Figure 1:

Serial two-dimensional (upper) and real-time three-dimensional (middle) transesophageal echocardiographic and fluoroscpic (bottom) images at end-diastole showing the proggressive lysis of the thrombus and normalization of the leaflet motion on admission (panel A), after the first (panel B), second (panel C) and third (panel D) sessions of thrombolytic therapy.



One of the most life-threatening complications of mechanical prostheses is valvular obstruction by thrombus. The treatment of choice for mechanical valve obstruction was surgery until 1990s. Over the last decade, TT has been increasingly used and has become an alternative to surgery as the first line of therapy in patients with thrombosed mechanical valves1-4.

We have previously reported that repeated doses of low-dose (25 mg) and slow infusion (6 hours) of tPA under the guidance of serial TEE was superior to faster infusion and/or higher dose protocols or Streptokinase1. This protocol provided excellent results even in pregnant patients with PVT2. In addition, we have very recently reported that ultra-slow (25 hours) infusion of low dose (25 mg) tPA without bolus appears to be associated with quite low complications and mortality for PVT patients without compromising post-thrombolytic success except for those with NYHA class IV3.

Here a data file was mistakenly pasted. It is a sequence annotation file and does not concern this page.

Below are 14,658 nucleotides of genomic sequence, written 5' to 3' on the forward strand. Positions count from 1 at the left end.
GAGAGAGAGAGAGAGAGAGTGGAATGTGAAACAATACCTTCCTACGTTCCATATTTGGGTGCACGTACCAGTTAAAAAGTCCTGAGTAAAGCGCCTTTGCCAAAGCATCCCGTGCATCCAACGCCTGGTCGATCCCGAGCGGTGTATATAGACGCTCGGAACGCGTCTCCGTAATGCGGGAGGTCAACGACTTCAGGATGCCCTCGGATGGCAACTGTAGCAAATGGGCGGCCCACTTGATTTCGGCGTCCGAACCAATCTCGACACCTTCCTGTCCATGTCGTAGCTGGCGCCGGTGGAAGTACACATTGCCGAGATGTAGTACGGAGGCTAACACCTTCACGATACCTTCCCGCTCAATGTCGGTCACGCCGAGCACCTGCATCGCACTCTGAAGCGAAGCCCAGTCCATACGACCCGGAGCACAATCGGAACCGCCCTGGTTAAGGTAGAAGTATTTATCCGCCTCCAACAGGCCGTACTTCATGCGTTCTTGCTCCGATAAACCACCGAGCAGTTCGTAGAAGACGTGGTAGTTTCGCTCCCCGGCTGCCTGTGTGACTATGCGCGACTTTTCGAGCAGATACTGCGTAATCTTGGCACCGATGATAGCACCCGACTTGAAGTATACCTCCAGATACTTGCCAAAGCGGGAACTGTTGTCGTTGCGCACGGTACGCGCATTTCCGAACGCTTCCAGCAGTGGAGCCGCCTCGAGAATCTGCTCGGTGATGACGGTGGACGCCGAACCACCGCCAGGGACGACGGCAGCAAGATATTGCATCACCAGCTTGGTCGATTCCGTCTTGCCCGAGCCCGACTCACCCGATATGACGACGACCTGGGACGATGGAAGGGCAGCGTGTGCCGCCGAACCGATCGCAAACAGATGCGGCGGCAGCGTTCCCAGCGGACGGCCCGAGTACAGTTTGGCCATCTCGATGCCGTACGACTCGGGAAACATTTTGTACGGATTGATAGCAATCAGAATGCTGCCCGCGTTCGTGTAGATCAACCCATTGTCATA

Although TTE examination is an essential part of diagnostic assessment of a patient with prosthetic valve, the value of TTE is usually limited because of a certain degree of acoustic shadowing and characteristic reverberations caused by the prosthetic material itself. On the other hand 2D TEE with its high resolution may differentiate thrombus from pannus formation and vegetation in PVT patients. RT-3D TEE also has an indispensible value to assess thrombus size, mobility and location which may help in decision making, such as thrombolysis, anticoagulation and surgery. Fluoroscopy provides valuable data with regard to leaflet mobility and is complementary to TEE which is an essential guide for TT escpecially in patients with right sided PVT5.

As a result we can conclude that low-dose and ultra-slow infusion of tPA is a valuable alternative treatment regimen for prosthetic heart valve thrombosis. TEE and fluoroscopy are complementary to each other for TT guidance in PVT patients.

Statement of ethical publishing

The authors state that they abide by the statement of ethical publishing of the International Cardiovascular Forum Journal6.

Data sharing

No additional data


All of the authors contributed to the planning, conduct, and reporting of the work . All contributors are responsible for the overall content as guarantors.


No funding.

Competing interests

All of the authors have no conflict of interest.